Imágenes de páginas
PDF
EPUB

Oth. Some of your function, mistress;

[To Emilia, Leave procreants alone, and shut the door; Cough, or cry–hem, if any body come: Your mystery, your mystery;—nay, despatch.

[Exit Emilia. Des. Upon my knees, what doth your speech

import?
I understand a fury in your words,
But not the words.

Oth. Why, what art thou?
Des.

Your wife, my lord; your true And loyal wife.

Oth. Come, swear it, damn thyself; Lest, being like one of heaven, the devils them

selves Should fear to seize thee: therefore be double

damn'd, Swear-thou art honest. Des.

Heaven doth truly know it. Oth. Heaven truly knows, that thou art false as

hell. Des. To whom, my lord? With whom? How am

I false?
Oth. O Desdemona!-away! away! away!
Des. Alas, the heavy day!—Why do

you weep? Am I the occasion of these tears, my lord? If, haply, you my father do

father do suspect, An instrument of this your calling back, Lay not your blame on me; if

you

have lost him, Why, I have lost him too. Oth.

Had it pleas'd heaven.

To try me with affliction; had he rain'd
All kinds of sores, and shames, on my bare head;
Steep'd me in poverty to the very lips;
Given to captivity me and my utmost hopes;
I should have found in some part of my

soul
A drop of patience: but (alas!) to make me
A fixed figure, for the time of scorn
To point his slow unmoving finger at, -
O! O!
Yet could I bear that too; well, very well:
But there, where I have garner'd up my heart;
Where either I must live, or bear no life;
The fountain from the which my current runs,
Or else dries up; to be discarded thence!
Or keep it as a cistern, for foul toads
To knot and gender in !-turn thy complexion

there! Patience, thou young and rose-lipp'd cherubin; Ay, there, look grim as hell!

Des. I hope, my noble lord esteems me honest. Oth. O, ay; as summer flies are in the sham

bles, That quicken even with blowing. O thou weed, Who art so lovely fair, and smell'st so sweet, That the sense aches at thee,—'Would, thou had'st

ne'er been born! Des. Alas, what ignorant sin have I committed ?

Oth. Was this fair paper, this most goodly book, Made to write whore upon? What committed! Committed!-O thou publick commoner! I should make very forges of my cheeks, , That would to cinders burn up modesty,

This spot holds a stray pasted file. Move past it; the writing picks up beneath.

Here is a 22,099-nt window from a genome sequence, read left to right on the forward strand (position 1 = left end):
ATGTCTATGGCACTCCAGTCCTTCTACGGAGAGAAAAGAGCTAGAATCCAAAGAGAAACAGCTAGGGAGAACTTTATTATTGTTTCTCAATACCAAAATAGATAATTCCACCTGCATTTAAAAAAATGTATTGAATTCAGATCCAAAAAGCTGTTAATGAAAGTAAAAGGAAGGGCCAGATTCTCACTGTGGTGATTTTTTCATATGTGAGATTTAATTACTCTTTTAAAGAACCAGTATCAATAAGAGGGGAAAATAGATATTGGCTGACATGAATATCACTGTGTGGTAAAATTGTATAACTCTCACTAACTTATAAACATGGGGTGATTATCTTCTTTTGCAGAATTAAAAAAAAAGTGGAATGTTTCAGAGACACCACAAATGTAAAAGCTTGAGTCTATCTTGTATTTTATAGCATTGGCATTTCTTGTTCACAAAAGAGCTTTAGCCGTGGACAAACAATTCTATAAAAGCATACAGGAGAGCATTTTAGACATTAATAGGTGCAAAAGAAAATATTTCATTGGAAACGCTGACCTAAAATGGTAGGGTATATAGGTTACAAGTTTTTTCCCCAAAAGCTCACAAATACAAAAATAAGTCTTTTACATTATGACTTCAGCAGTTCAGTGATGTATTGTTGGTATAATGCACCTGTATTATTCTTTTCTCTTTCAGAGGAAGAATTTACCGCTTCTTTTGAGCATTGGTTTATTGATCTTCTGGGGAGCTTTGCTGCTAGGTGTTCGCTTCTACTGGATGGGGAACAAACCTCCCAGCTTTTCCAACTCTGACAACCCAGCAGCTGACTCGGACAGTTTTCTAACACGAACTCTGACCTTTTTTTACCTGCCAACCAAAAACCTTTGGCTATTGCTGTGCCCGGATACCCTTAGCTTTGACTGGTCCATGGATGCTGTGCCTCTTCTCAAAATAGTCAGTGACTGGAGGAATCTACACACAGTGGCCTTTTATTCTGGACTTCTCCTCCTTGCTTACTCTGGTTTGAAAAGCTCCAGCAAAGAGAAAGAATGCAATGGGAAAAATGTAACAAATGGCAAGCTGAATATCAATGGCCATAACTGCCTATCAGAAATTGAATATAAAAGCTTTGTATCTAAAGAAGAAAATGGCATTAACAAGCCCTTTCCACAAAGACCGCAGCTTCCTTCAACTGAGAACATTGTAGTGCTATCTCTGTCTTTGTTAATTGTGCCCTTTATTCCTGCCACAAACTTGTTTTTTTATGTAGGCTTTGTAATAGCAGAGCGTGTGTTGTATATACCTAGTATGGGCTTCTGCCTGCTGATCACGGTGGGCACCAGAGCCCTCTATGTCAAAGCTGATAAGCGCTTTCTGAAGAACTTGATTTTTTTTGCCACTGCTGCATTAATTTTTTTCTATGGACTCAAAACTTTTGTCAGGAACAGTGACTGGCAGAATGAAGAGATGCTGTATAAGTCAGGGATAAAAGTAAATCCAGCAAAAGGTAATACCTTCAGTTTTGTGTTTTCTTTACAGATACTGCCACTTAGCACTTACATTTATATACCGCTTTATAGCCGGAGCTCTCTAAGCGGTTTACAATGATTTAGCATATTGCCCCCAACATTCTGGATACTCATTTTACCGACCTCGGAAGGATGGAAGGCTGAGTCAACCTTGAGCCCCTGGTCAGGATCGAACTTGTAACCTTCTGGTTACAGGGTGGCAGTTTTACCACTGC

Did I but speak thy deeds.—What committed!
Heaven stops the nose at it, and the moon winks;
The bawdy wind, that kisses all it meets,
Is hush'd within the hollow mine of earth,
And will not hear it: What committed !-
Impudent strumpet!
Des.

By heaven, you do me wrong.
Oth. Are not you a strumpet?
Des.

No, as I am a christian:
If to preserve this vessel for my lord,
From any other foul unlawful touch,
Be—not to be a strumpet, I am none.

Oth. What, not a whore?
Des.

No, as I shall be sav'd.
Oth. Is it possible?
Des. O, heaven forgive us!
Oth.

I cry you mercy, then; I took you for that cunning whore of Venice, That married with Othello.—You, mistress,

Re-enter Emilia.

That have the office opposite to Saint Peter, And keep the gate of hell; You! you! ay, you! We have done our course; there's

there's money

for

your pains; I pray you, turn the key, and keep our counsel.

[Exit. Emil. Alas, what does this gentleman con

ceive?How do you, madam? how do you, my good lady?

Des. 'Faith, half a-sleep.

Emil. Good madam, what's the matter with my

lord ?
Des. With who?
Emil.

Why, with my lord, madam.
Des. Who is thy lord?
Emil.

He that is yours, sweet lady.
Des. I have none: Do not talk to me, Emilia;
I cannot weep; nor answer have I none,
But what should go by water. Pr’ythee, to-night
Lay on my bed my wedding sheets, --remember;-
And call thy husband hither.
Emil.

Here is a change, indeed!

[Exit. Des. 'Tis meet I should be us'd so, very meet. How have I been behav'd, that he might stick The small'st opinion on my great’st abuse?

Re-enter Emilia, with lago. Iago. What is your pleasure, madam? How is

it with you? Des. I cannot tell. Those, that do teach young

babes,
Do it with gentle means,

and
easy

tasks:
He might have chid me so; for, in good faith,
I am a child to chiding.
Iago.

What's the matter, lady? Emil. Alas, Iago, my lord hath so bewhor'd her, Thrown such despite and heavy terms upon her, As true hearts cannot bear.

Des. Am I that name, Iago?
Iago.

What name, fair lady? Des. Such as, she says, my lord did say I was.

Emil. He call’d her, whore; a beggar, in his

drink,
Could not have laid such terms upon his callet.

Iago. Why did he so?
Des. I do not know; I am sure, I am none such.
Iago. Do not weep, do not weep; Alas, the day!

Emil. Has she forsook so many noble matches,
Her father, and her country, and her friends,
To be call'd—whore? would it not make one weep?

Des. It is my wretched fortune.
Iago.

Beshrew him for it!
How comes this trick upon him?
Des.

Nay, heaven doth know.
Emil. I will be hang'd, if some eternal villain,
Somę busy and insinuating rogue,
Some cogging cozening slave, to get some office,
Have not devis’d this slander; I'll be hang’d else.

Iago. Fie, there is no such man; it is impossible.
Des. If any such there be, heaven pardon bim!
Emil. A halter pardon him! and hell gnaw his

bones! Why should he call her, whore? who keeps her

company? What place? what time? what form? what likeli

hood? The Moor's abus'd by some most villainous knave, Some base notorious knave, some scurvy fellow:O, heaven, that such companions thou’dst unfold; And put in every honest hand a whip, To lash the rascal naked through the world, Even from the east to the west! Iago.

Speak within door!

« AnteriorContinuar »